The straps also come with an extra failsafe strap that connects to your belt (which could come in handy just in case you forgot to tighten the clip completely), plus it’s also helps keep the camera from swinging around when you’re bent over or kneeling down. While I can definitely see the usefulness of having the strap keep things in place when you kneel down, I simply never use the extra strap (most of the time I’m flying by sloppily dressed and untucked). Plus, the carbine-style clip has proven 100% reliable since I’ve bought it, and I don’t feel like the extra failsafe is necessary.

I read another review of the Carry Speed CS-1 Mk II (the single strap) that noted that instructions would have been handy to have. Since I got a hands-on demo from Tim, I didn’t really feel instructions were necessary, but for someone buying one of the straps over the internet (or even from a separate distributor), I can see how that might have been useful.


Carry Speed CS-Double
Since I lifted the rest of these pics from Tim, I thought I should have at least one of me. This is a shot of me walking the streets of Den Haag with one half of my CS-Double rig.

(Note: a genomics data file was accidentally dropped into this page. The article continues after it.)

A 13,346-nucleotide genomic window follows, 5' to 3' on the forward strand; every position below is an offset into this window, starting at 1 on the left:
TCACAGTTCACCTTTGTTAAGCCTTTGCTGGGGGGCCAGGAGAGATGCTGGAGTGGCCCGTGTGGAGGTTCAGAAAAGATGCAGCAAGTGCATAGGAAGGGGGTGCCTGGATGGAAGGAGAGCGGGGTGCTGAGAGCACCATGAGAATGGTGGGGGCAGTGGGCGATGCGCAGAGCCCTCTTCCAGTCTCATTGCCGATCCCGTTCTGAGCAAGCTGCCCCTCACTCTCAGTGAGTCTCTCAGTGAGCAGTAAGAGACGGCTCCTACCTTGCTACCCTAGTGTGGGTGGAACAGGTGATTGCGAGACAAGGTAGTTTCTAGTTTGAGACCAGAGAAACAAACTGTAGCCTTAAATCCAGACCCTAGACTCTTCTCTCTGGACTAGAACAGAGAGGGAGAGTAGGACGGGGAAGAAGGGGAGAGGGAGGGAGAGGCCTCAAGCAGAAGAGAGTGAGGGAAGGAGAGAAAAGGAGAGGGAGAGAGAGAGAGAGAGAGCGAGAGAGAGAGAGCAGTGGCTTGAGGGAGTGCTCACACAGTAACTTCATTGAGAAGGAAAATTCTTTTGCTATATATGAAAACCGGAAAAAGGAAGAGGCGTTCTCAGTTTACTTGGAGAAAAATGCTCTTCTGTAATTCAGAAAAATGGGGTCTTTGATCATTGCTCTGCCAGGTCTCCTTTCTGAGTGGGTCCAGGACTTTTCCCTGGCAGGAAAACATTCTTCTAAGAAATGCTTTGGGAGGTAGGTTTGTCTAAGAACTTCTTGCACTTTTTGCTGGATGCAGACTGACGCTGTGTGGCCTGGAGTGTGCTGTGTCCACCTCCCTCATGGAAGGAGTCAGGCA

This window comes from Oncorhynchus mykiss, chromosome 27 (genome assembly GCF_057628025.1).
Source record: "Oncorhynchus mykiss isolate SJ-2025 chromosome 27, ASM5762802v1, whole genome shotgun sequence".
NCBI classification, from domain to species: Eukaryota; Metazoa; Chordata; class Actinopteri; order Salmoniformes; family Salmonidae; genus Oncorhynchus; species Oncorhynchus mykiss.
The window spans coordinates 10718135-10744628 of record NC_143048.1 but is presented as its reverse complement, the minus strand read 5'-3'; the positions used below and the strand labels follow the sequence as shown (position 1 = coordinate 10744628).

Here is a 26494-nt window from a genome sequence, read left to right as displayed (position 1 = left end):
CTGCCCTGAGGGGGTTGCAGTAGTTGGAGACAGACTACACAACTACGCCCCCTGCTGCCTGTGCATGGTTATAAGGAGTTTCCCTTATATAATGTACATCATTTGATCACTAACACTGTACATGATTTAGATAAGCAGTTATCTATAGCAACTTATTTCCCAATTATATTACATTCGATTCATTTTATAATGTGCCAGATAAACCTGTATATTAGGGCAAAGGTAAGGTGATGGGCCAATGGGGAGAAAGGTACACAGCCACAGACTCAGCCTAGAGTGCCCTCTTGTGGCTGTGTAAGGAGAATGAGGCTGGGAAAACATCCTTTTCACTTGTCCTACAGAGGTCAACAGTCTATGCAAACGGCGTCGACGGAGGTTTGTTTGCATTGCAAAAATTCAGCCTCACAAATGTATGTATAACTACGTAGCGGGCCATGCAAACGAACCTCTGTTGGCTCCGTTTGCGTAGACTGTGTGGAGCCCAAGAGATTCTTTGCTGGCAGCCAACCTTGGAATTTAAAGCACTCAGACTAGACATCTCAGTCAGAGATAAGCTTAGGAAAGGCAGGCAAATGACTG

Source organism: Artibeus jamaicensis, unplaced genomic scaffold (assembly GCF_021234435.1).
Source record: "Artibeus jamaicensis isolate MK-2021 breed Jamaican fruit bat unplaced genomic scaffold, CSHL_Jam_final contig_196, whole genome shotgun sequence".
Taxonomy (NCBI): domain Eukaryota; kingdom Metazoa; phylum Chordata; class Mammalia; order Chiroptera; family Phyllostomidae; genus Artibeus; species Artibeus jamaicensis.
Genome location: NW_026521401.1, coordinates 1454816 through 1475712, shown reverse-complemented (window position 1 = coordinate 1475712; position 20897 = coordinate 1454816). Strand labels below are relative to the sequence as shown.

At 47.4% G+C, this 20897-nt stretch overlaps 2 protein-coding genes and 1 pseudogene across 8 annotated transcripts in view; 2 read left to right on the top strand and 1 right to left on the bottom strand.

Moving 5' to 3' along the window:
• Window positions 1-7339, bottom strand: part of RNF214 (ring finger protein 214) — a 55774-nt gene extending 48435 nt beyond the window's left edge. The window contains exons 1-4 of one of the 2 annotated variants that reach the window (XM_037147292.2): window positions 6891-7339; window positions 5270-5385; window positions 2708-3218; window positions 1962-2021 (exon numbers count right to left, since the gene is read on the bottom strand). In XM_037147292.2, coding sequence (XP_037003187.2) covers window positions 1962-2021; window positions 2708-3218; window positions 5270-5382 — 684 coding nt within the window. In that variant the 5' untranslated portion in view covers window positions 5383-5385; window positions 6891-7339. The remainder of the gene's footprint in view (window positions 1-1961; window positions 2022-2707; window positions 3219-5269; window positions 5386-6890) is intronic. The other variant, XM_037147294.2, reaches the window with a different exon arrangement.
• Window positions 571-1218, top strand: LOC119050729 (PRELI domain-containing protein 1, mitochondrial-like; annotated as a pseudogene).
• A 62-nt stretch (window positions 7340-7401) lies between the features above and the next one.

All-in-all, the Carry Speed line is a great (and certainly less expensive) alternative to similar straps that offer a lot less functionality. The ergonomics of the straps are pretty amazing and I’m able to carry two full-size DSLRs comfortably for hours without feeling like they’re in the way all the time. Plus, the patent-pending Carry Speed mounting plates still let you use a tripod, monopod, etc. if you need to.


It looks like there are a lot of exciting things going on over at CarrySpeed.com. Check out the site to see some of the new changes being made. I especially like the new ball head connector, interchangeable shoulder straps, and the built-in allen wrench to tighten the mounting plate! And although I don’t have a 70-200 lens just yet, they do have a new double-mount system for extra support for telephoto lenses. Looks pretty intriguing! And with a certain someone regularly stealing half of my CS-Double rig, I may have to check out these new innovations myself soon! Tim’s going to be at a lot of shows this year, so be sure to visit his site to get a full show breakdown if you want to check them out in person.

For more info on Carry Speed straps, contact Tim Hsu.